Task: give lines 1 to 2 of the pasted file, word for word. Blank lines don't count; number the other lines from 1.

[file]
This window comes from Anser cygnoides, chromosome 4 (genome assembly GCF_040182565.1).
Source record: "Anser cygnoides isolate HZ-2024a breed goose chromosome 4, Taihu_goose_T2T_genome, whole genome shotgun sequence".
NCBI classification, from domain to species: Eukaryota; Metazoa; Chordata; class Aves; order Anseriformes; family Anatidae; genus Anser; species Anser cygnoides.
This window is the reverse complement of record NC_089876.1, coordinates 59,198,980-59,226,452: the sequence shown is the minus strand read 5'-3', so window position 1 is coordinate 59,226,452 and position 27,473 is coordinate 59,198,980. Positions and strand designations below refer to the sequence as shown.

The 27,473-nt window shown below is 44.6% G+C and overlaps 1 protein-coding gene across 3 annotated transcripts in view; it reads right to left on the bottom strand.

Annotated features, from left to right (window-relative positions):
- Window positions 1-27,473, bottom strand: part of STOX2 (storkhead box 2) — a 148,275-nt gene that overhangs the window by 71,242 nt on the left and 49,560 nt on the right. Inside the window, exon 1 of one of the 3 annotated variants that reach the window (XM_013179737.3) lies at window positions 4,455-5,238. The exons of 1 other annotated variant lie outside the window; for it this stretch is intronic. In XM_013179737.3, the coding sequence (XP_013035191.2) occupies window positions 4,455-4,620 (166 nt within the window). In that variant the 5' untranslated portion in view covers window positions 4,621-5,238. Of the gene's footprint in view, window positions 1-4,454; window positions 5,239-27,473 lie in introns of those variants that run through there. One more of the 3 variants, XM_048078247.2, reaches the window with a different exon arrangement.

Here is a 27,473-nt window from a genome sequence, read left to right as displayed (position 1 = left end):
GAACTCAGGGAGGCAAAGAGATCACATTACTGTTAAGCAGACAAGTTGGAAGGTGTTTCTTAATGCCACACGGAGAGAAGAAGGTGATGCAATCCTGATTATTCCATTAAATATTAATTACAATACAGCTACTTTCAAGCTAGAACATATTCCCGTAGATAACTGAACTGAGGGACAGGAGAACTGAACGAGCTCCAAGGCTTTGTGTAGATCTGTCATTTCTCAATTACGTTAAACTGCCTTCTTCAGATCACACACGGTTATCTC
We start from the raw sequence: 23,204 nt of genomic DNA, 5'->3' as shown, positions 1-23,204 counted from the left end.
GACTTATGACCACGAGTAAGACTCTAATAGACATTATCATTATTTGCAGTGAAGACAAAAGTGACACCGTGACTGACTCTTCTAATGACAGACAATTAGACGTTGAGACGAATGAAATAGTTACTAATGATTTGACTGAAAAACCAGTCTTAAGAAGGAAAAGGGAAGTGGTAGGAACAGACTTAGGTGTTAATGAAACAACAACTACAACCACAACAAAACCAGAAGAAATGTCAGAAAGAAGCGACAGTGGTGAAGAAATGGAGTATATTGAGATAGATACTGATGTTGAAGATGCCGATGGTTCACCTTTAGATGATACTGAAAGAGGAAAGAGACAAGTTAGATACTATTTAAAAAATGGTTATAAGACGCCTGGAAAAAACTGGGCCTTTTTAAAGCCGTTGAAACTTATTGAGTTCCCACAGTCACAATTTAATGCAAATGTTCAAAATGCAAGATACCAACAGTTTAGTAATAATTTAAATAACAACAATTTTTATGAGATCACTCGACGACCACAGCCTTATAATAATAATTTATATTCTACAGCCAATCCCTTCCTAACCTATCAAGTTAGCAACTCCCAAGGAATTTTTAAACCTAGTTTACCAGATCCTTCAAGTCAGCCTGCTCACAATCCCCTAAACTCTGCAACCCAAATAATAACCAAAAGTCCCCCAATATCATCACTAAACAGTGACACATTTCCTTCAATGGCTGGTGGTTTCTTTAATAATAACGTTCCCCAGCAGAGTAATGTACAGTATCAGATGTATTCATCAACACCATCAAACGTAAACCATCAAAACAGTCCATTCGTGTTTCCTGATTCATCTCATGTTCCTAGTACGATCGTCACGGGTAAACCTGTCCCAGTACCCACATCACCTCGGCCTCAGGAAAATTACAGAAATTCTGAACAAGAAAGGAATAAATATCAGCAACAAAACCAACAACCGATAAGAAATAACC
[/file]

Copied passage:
This window comes from Anser cygnoides, chromosome 4 (genome assembly GCF_040182565.1).
Source record: "Anser cygnoides isolate HZ-2024a breed goose chromosome 4, Taihu_goose_T2T_genome, whole genome shotgun sequence".